Many top marketing executives are declaring the death of the sales funnel and the birth of the “wheel.” The wheel represents the fact that consumer engagement is no longer linear. Marketers are now responsible for more than just leads. We are tasked with creating an ecosystem in which consumers are engaged, drawn to purchase, then engaged again. Experiential is one part of this ongoing relationship. As a result, events are not just one and done. In addition to managing an ongoing engagement strategy, often when one campaign comes to a close, a new one will take its place. With all that goes into the process of modern marketing, it is easy to let some priorities suffer.
The key to survival is time-management and organization. Recently, Entrepreneur published an article with 8 tips for effectively managing time. These apply to all industries and apply to life both inside and outside of work. From identifying your brain’s peak performance times to agreeing on priorities with your team, all of the tips can be found here.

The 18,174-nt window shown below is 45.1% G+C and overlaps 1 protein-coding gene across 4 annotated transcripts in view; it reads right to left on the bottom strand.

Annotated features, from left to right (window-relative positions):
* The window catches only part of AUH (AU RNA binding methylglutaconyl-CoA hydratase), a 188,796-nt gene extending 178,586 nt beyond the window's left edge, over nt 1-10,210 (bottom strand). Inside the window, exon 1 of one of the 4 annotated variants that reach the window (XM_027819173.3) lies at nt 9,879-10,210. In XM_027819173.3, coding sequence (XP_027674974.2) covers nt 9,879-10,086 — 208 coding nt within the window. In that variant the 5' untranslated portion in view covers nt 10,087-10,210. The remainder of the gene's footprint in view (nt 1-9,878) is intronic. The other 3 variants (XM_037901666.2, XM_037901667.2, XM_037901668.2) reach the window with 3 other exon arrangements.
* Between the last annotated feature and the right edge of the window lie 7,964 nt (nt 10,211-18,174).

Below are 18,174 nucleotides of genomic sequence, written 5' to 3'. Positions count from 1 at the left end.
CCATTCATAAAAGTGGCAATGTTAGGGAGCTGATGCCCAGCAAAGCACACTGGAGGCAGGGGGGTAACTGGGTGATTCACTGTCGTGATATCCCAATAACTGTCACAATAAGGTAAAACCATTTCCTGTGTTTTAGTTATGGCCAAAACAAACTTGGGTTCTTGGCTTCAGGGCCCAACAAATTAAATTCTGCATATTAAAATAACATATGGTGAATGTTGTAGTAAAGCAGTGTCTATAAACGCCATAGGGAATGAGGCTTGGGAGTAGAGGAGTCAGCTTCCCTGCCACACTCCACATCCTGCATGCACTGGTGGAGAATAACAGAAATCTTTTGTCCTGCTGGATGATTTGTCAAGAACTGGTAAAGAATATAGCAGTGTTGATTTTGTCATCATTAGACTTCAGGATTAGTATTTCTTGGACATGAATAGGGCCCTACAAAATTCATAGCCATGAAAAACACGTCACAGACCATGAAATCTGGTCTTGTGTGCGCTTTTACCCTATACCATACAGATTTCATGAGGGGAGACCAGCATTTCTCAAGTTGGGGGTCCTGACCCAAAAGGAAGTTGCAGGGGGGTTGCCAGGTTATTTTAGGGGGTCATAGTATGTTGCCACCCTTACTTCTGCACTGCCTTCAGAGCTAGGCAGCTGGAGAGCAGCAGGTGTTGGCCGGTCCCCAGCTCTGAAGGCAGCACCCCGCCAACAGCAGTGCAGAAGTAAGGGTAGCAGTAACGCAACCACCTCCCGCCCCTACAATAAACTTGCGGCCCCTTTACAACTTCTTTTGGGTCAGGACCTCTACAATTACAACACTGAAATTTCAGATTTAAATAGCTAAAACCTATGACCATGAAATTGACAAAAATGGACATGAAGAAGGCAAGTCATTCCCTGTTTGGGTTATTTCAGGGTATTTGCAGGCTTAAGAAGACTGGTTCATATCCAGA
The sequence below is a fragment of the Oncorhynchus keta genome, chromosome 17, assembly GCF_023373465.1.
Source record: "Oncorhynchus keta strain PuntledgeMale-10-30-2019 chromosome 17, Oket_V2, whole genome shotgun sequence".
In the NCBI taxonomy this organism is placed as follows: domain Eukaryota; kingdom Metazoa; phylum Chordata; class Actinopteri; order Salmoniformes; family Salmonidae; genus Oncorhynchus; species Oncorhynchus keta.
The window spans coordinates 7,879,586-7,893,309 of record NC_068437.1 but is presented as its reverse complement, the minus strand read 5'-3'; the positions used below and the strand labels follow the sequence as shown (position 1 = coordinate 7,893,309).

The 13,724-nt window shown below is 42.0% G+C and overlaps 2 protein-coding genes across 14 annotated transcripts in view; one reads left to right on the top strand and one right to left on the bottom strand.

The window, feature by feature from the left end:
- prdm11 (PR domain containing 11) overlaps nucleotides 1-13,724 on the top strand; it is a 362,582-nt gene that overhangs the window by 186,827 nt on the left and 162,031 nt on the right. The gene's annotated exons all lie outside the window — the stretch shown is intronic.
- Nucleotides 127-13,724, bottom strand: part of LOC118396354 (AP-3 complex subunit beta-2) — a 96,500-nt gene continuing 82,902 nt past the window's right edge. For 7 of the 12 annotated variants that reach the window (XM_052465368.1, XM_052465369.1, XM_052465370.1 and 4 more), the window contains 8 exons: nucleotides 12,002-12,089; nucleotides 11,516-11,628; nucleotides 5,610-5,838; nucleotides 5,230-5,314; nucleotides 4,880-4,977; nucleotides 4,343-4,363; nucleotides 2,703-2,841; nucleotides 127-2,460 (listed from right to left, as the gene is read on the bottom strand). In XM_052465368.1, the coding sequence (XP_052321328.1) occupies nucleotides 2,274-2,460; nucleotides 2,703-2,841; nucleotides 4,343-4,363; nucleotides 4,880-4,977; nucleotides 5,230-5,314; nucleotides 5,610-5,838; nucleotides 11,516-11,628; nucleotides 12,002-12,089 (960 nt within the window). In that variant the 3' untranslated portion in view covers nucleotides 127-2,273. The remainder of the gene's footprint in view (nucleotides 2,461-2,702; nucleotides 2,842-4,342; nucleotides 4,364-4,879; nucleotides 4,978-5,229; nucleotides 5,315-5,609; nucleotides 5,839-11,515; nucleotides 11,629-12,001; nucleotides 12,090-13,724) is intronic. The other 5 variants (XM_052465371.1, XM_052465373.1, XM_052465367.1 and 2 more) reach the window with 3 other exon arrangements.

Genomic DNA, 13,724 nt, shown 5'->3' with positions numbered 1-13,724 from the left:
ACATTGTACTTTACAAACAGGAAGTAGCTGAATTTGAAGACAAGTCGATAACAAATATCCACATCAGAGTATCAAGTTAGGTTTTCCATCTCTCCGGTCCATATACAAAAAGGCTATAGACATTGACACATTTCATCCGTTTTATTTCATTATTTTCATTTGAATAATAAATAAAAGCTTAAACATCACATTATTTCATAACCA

As mentioned above, millennials and Gen Z seeks to align themselves with brands that support causes they care for and share their values. However, there are differences between these two generations that brands need to understand when marketing to either or both group. And while millennials are the current largest group of consumers, it’s important to look at behaviors of Gen Z, a group that is set to soon outnumber millennials.
One key trait? Gen Z are activists. And according to this Millennial Marketing article, they have grown up being “bombarded by fear and misinformation.” Because of this, they are looking for brands that are willing to be transparent. More specifically, they look to brands to combat the current fight over “fake news” and stand for the things they believe in.
Determining the success of an event requires analyzing measurable results as well as attendee sentiment. Generally, of post mortem is conducted, with stakeholders determining impact and lessons learned. Yet, auditing an event can be “mushy” at times, especially when different stakeholders seek different outcomes. This is especially true when attending a trade show or conference because of the proximity and similarity to competitor brands.
As this GES post suggests, an event audit can be broken down into three main parts, differentiation, innovation and immersion. By using these criteria, brands can ensure they are properly assessing their event, while still getting an idea of how they stand against competitor brands.